Wednesday, March 19, 2014


Reid's always had a fairly normal stutter. "Mommy, can I have ... k k k can I have ... can I have that please?" He did seem to do it more frequently than I expected, but it sounded like normal preschool talk. I brought it up to his Pediatrician at Nell's last check up; and the two of them had a stutter free conversation, so she told me not to be concerned. He would often go days without a stutter, so I wasn't surprised his Dr didn't hear it.

About two weeks ago we went to a school sponsored screening. I could confidently check off almost all areas of development, speech and eating were the two I showed a little concern for. The lady evaluating him (watching him run around like crazy) assured me his speech was above average and his constant cry of hunger was the result of his large frame ("I'm assuming your husband is big like you too?").  Knowing Ben was concerned about his hearing, we took the free hearing test and he passed with flying colors.

Then this week happened.

I don't even know exactly what triggered it, but around last Friday (or was it Wednesday?) he started stuttering more frequently. Saturday he got stuck on "macaroni and cheese" and it's all been down hill from there. And when I say he got stuck on macaroni and cheese, I mean he literally could not say it. All day long he kept trying to push those two words out of his mouth and he just couldn't do it. His mouth would hang open and frustration would flare up in his eyes. He'd clasp his hands over his gaping mouth. He'd scream "I can't do it!" But he just wouldn't stop trying.

Ever since then he has hardly completed a sentence without some major stuttering. He stumbles on nearly every word in simple three word sentences. The other strange change is that he no longer repeats words or phrases as part of his stutter -- now the repetition is just of sounds. Sometimes it isn't even sounds, sometimes he just opens his mouth and lets the air hang out. As if the effort of trying to say a word just sits on the tip of his tongue, with no where to go.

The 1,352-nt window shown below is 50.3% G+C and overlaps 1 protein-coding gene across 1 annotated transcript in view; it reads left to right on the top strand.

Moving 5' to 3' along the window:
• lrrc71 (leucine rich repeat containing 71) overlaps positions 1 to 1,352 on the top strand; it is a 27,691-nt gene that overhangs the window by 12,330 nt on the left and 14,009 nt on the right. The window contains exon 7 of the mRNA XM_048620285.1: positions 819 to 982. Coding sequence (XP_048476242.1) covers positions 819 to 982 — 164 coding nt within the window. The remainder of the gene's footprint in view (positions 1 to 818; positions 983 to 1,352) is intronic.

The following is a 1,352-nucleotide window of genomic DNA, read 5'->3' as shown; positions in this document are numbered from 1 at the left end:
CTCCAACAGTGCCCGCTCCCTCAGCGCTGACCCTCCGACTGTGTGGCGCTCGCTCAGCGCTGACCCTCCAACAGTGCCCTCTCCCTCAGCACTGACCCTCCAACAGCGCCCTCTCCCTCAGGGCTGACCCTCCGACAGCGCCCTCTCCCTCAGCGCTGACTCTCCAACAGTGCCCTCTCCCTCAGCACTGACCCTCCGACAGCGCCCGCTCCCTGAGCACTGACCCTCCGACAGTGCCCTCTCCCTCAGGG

I'm not sure how to help him, but I did call the neighborhood school. I'm getting impatient as I wait for them to return my call. I realize this post probably sounds frantic, but I am trying to stay calm. Earlier today we had some friends over for a play date. I was anxious to see if being around his peers would help him fall back into his confident speech skills. It didn't. It kind of broke my heart to watch him struggle. I even noticed a change in his attitude.

We have a phrase we like to use when he starts to get frustrated, "use your words ... and say how you feel." I found myself telling him to use his words, only to realize that the inability to use his words was exactly what was frustrating him. He resorted to shouting silly phrases and nonsense sounds. His shouting was loud. When he tried to use words and started to stutter his voice just got louder and louder and louder.

I know this too shall pass. And if it doesn't, oh well. But this moment of limbo -- where I sit and wait for a specialist to give us the tools we need -- is causing frustration within myself. Ben keeps telling me this new explosion of stuttering isn't my fault, but it's hard not to think I must have done something to trigger it. Curse that macaroni and cheese!

Ah, deep breathe.

And good night. 

1 comment:

Troy and Lisa said...

This happened to us and it corrected itself and went away as quickly as it began. It was so hard to watch. My girl's speech has always been above average and all of a sudden she couldn't get a word out. I remember one time in the car as she couldn't get a word out, or stop the repeating sounds, and I started crying hearing it, then she just cried too. It lasted a few weeks and she'd tell me the words were stuck in her throat and she couldn't get her tongue to say them. We had a well child visit and of course she spoke to the dr stutter free. She assured me it was a common phase of speech development, and sure enough, it disappeared!

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